Beware of incoming snowflakes this Christmas
Christmas 2018 is set to record the highest level of snowflakes to date.
Before you venture into the shed for the sledge, we are not referring to a white Christmas. This year’s festive cheer is full of hyper-sensitive millennials. Also known as generate snowflake, ‘adults of the 2010s’ who are ‘prone to taking offence and are less resilient than previous generations, or … too emotionally vulnerable to cope with views that challenge their own’.1
Brands worldwide are finding it notoriously difficult to navigate through the cultural landmines found in current media. Regardless of your business, you are open to scrutiny. Lately the likes of high-end fashion label Dolce & Gabbana were accused of racism after their #DGLovesChina2 marketing campaign and the Twitterstorm over tissue manufacturer Kleenex ‘Mansize’ branding led to the wording being removed from all boxes.
Generation snowflake, previously labelled millennials, are born between 1981 and 1996 making them the peak spenders in this current age. Millennials make up the largest generation and to top it all are most likely to engage in social media. They are at peak earning age and have disposable income. Couple this with a strong social and moral obligation and brands beware.
The unassuming Brits have not gone unscathed, once thought too polite to complain we are now witnessing hundreds of complaints to governing bodies and, across social sharing platforms, from disgruntled viewers. One thing we do remain very ‘British’ about is what we take offence at. Not slavery, exploitation or political scandal, oh no, it’s the animated carrot driving an artic lorry that gets us every time.
In Christmas countdown style we bring you the most controversial Christmas adverts of 2018!
- Aldi’s Kevin the Carrot Cliff-hanger
Aldi placed a clever spin on the infamous Coca-Cola advert this winter.
The advert opens to a vision of a Coke style truck making its way across the snowy peaks only to then career off-road and show Kevin the carrot clinging to life.
It evoked a whopping three written complaints to the advertising watchdog by disgruntled parents claiming their children were ‘distraught’ after watching Kevin’s life in danger.
“We’ve been overwhelmed with the wonderful response to our Kevin the Carrot ad and we’re rooting for him too. We can assure fans that Kevin’s dicey adventures will continue to Christmas.”
The controversy around Kevin served to heighten his popularity and worked in Aldi’s favour. The supermarket saw an influx of shoppers wanting to buy the plush Kevin toy and his wife Katie carrot, and was forced to restrict customers to just two toys each.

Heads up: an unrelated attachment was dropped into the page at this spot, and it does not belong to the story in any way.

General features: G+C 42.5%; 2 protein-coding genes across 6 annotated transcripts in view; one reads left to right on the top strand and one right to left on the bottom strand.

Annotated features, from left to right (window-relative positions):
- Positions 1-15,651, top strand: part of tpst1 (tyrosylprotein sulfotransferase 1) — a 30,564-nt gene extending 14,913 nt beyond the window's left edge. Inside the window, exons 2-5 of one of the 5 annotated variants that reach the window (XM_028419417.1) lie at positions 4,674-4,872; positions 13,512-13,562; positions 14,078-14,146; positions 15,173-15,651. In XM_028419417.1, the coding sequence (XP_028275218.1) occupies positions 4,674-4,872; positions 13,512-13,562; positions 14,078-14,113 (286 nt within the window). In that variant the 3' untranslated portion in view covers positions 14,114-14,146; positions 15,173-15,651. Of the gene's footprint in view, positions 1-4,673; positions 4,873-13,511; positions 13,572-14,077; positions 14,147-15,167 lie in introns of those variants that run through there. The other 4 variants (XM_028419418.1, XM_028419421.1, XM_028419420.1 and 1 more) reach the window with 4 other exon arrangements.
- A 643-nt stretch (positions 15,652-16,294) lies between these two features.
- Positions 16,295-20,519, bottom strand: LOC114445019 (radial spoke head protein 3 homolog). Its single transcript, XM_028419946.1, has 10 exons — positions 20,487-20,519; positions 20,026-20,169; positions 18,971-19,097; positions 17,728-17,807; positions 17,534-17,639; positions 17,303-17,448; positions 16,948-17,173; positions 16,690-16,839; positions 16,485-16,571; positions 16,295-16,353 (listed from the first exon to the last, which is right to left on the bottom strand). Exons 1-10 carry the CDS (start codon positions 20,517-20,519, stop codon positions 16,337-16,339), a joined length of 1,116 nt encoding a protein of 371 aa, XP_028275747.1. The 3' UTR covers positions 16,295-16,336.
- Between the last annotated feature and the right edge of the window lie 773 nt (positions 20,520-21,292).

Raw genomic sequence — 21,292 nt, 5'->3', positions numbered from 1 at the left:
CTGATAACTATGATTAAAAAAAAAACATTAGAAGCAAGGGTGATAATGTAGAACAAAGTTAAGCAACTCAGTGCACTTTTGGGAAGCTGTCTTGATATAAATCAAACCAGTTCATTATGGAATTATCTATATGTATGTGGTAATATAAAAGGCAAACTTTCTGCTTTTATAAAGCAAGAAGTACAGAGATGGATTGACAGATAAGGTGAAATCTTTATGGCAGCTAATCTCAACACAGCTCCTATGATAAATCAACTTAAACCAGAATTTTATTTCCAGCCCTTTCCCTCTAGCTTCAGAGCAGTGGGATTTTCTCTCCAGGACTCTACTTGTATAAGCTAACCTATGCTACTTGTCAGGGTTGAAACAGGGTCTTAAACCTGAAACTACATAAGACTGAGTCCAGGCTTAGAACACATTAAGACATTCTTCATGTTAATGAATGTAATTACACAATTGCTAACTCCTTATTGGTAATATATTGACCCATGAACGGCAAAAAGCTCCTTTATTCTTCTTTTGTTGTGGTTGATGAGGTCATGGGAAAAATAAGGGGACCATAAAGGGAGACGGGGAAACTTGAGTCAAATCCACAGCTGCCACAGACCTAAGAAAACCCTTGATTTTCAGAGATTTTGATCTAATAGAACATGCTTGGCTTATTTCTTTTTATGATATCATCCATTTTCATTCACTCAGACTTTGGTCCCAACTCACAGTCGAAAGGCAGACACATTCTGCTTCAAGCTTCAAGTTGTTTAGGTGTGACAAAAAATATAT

- Plug Boy Launches Serious Fireworks for Sainsbury’s
35 overly cautious humans complained about the 2018 Sainsbury’s advert featuring an impressive nativity scene where a boy dressed as a plug propels himself into the socket to activate the lights.
The young stage star elevated to the ceiling as she sings was not the issue. Instead people had complained that ‘children will copy the young boy by “playing with plug sockets”.
Advertising Standards Authority (ASA) has yet to remove the advert and has received mass support on social media from people outraged that anyone would want to ‘ruin Christmas’.
A disgruntled tweet says: “OK. Who complained about Plug Kid?? Why are you trying to ruin Christmas?”
For the UK at least, it appears that convenience stores are the most shocking and outrageously dangerous and offence brands on our TV screens. This #firstworldproblem interesting brings us to a far larger problem that resulted in Iceland’s adverts being banned completely.
- Too heart-breaking for our screens, Iceland’s Palm Oil Campaign
The 2018 Iceland advert evoked emotions only John Lewis could dream of. It brings to light the issue of palm oil via an animation featuring a cute orangutan named Rang Tang. Iceland vows to stop using palm oil in their products, leading the way for other supermarkets to follow suit.
Undoubtedly it is more political than the other adverts mentioned, and it promotes the strong social and moral beliefs of the supermarket. However, a total ban by the ASA did even more to accelerate its popularity. The one-and-a-half-minute clip was shared on social media leading to over 19 million views and was retweeted 91,000 times.